While the massacres were its most extreme expression, they were consistent with the pattern of violence established during the civil war. On its face "factionalism" appears to be the root cause of the civil war, but this is an over-simplification of the matter. The parties' ability to make the rhetorical claim that they represented the common good and the entirety of the French political community universalized the experience of the war, intensified extremism and violence, and made it a zero sum struggle for supremacy. The appropriation of expanded royal authority developed in the late Middle Ages allowed parties to totalize their claims to power and, conversely, to condemn the opposing side as outside the legitimate political community and therefore worthy of extermination. Within this newly potent version of the realm as a society of subjects all uniformly obedient to the theoretically total power of the king, there was no room for political or ideological diversity. In truth, this intense, proto-nationalist "royal religion" as described by Ernst Kantorowicz and others was not a unifying bulwark against the civil war but was in fact its primary cause. In a sense, then, this was "state" violence, but common people had appropriated it. They could argue that they were active participants in the newly conceived and expanded political society of the late Middle Ages.
The commons' wielding of this awesome power of violence alarmed contemporaries. Violence was a nobleman's prerogative in the Middle Ages: as Georges Duby says it was part of the nobleman's "genetic qualities" to be a warrior. Non-nobles were expected to stick to work, and their industriousness was a sign of peace. As Christine de Pisan states in one exemplary passage, "justice requires that . . . the people [be] in peace, without occupying themselves in anything but their labors and trades, as political laws mandate." Even a legal, stalwart, and organized fighting force such as the Paris militia was derided for its lack of discipline, ragtag weaponry, and failure to respect the rules of war. In the medieval conception of history, noblemen were the public figures, the antagonists whose birthright it was to impose their will on the flow of events, often by means of violence. As William Brandt states, "for the medieval aristocrat a line of action was not complete until it had been located in a particular human will." As the ultimate manifestation of the decisive will, the exercise of violence was central in defining the public actor in politics and history, while peace was connected to passivity. The agency of the mob, however, was not that of a "particular will," and as such it represented an affront to the aristocratic concept of history and the public man. It was as if history was acting of its own accord rather than the particular will of the nobleman acting upon history.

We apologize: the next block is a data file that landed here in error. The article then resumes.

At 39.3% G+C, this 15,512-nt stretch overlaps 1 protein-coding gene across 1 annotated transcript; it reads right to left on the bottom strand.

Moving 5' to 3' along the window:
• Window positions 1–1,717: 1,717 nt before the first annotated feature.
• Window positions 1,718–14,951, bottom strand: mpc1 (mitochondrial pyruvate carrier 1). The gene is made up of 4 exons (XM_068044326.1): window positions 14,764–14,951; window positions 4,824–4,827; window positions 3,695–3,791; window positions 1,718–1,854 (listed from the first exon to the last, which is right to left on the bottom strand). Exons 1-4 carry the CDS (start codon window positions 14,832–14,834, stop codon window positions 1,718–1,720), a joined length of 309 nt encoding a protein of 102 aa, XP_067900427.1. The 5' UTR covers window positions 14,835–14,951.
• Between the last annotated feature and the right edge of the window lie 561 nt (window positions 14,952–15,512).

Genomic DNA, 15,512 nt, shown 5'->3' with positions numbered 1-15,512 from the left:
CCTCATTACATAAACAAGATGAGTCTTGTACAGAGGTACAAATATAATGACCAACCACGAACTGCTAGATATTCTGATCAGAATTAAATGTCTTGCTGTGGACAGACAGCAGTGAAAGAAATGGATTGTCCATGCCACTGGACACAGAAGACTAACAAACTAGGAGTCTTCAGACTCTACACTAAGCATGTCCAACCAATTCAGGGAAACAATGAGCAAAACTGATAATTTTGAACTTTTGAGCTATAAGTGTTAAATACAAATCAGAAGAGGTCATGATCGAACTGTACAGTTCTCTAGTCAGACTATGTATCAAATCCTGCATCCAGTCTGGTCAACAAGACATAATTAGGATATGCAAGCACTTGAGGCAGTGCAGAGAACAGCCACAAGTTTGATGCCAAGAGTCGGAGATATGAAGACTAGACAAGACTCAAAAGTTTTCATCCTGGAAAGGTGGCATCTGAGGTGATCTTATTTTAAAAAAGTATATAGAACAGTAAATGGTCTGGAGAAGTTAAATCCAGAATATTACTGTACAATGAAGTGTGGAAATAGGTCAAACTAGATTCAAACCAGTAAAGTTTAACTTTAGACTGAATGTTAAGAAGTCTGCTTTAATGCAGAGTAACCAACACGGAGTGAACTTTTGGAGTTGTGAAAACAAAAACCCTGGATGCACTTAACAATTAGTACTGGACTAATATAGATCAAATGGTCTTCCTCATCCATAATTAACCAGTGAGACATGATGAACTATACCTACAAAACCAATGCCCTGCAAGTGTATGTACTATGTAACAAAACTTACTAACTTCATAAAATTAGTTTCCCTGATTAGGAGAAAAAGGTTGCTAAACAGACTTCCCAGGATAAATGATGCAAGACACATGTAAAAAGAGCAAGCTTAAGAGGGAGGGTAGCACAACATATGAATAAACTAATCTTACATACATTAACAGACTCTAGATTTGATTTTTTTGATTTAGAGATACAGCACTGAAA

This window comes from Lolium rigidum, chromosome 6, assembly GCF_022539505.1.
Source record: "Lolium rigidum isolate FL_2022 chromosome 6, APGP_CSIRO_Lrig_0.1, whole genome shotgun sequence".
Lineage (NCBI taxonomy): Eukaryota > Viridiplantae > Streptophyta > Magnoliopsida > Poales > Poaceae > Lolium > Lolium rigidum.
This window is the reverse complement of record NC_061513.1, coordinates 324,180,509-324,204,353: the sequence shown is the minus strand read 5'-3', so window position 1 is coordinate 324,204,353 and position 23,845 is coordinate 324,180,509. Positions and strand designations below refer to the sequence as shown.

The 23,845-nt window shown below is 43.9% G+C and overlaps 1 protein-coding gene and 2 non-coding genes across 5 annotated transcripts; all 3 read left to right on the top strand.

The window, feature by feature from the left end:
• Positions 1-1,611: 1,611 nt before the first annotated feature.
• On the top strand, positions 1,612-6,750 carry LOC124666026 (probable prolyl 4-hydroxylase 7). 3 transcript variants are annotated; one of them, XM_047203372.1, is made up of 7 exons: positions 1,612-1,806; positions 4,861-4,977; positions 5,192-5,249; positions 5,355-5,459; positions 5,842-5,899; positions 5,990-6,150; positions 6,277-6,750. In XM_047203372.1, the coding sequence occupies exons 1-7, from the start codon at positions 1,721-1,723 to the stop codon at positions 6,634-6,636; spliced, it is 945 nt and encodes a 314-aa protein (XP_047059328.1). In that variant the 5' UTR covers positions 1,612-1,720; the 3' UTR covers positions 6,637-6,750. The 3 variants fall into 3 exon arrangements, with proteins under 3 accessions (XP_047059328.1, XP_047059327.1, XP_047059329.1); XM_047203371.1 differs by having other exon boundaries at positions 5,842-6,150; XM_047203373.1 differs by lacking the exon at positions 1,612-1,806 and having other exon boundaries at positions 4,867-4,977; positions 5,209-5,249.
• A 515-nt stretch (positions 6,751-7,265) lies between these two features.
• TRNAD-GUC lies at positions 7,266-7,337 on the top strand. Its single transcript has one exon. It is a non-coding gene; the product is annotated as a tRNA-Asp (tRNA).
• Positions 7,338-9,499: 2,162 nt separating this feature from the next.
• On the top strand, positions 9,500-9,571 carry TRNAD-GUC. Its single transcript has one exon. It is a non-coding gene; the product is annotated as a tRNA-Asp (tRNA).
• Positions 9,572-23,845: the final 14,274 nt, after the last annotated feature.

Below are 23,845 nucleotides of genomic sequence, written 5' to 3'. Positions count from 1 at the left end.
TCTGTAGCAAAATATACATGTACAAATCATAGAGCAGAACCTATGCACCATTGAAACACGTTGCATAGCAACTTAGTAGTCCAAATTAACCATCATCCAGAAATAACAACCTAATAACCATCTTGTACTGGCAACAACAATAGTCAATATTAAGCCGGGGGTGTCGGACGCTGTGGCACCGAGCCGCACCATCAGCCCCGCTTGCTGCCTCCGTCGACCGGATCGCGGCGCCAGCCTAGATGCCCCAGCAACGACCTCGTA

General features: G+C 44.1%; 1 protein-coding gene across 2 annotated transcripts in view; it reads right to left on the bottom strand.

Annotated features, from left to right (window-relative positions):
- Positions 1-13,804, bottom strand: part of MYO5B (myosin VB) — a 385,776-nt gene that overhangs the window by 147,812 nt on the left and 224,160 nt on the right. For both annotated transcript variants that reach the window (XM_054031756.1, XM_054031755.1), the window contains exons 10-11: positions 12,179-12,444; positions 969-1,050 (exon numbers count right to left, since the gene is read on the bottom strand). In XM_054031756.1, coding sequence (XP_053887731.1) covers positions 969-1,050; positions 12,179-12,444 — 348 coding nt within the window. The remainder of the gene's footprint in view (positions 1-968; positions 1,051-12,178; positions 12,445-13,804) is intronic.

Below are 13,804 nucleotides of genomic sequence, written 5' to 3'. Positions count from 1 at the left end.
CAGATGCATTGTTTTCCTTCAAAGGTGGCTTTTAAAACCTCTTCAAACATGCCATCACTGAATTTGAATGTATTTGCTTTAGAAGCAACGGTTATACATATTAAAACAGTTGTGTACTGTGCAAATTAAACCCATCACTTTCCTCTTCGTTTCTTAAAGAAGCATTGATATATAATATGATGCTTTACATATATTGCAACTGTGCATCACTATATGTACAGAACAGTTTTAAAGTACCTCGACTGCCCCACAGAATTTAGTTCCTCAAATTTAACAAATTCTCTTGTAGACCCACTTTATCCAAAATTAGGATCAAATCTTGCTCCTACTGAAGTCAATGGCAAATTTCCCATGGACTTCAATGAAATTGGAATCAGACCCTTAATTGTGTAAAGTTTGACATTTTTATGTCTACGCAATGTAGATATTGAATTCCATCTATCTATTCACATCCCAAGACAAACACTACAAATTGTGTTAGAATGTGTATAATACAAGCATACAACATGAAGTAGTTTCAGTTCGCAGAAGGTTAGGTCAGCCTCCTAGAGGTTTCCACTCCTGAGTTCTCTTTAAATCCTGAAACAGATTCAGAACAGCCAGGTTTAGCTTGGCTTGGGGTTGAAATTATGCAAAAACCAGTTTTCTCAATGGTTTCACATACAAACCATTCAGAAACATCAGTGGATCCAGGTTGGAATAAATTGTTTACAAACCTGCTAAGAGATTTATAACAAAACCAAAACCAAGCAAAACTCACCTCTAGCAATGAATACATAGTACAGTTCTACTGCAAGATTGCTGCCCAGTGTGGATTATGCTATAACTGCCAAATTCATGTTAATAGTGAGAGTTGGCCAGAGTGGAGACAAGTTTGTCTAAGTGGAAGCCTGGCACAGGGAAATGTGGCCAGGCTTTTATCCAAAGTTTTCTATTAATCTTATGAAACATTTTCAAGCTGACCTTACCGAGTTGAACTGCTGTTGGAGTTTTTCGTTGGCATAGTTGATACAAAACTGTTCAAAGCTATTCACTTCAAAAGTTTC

The Journal d'un Bourgeois de Paris, whose anonymous author was clearly in awe of the 1418 events and endowed his description of them with an epic grandeur, repeatedly connected the massacres with the play of Fortune on human affairs. In his account, Fortune was an active agent. Just when the Armagnacs were at the summit of their power in their tyrannical oppression of Paris in May 1418, Fortune intervened: "But God, who knows hidden matters, looked with pity on his people and so awoke Fortune, who with a sudden leap arose like a startled thing, and tucked her shirt into her belt, and gave bold strength to the Parisians." In the Journal, the Parisians are Fortune's agents in overturning the Armagnacs. Certainly, God approves the Armagnacs' downfall, as it is He who becomes alarmed at their concealed wicked designs. But his intervention is not direct, as it works through Fortune, who then in turn "emboldens" the Parisians to assist her in the sudden reversal that is about to take place. In this chronicle, their violence is a manifestation of the play of contingency on human affairs and reflects a new late medieval acceptance of the role of the contingent – as opposed to the unfolding of God's plan – within history. Violence, which was completely a part of the human sphere, was intimately connected with contingency in the late medieval notion of history. Nowhere was Fortune more operative than on the battlefield. That violence was able to play this role was entirely because, in the medieval consciousness, it had an essential transformative power.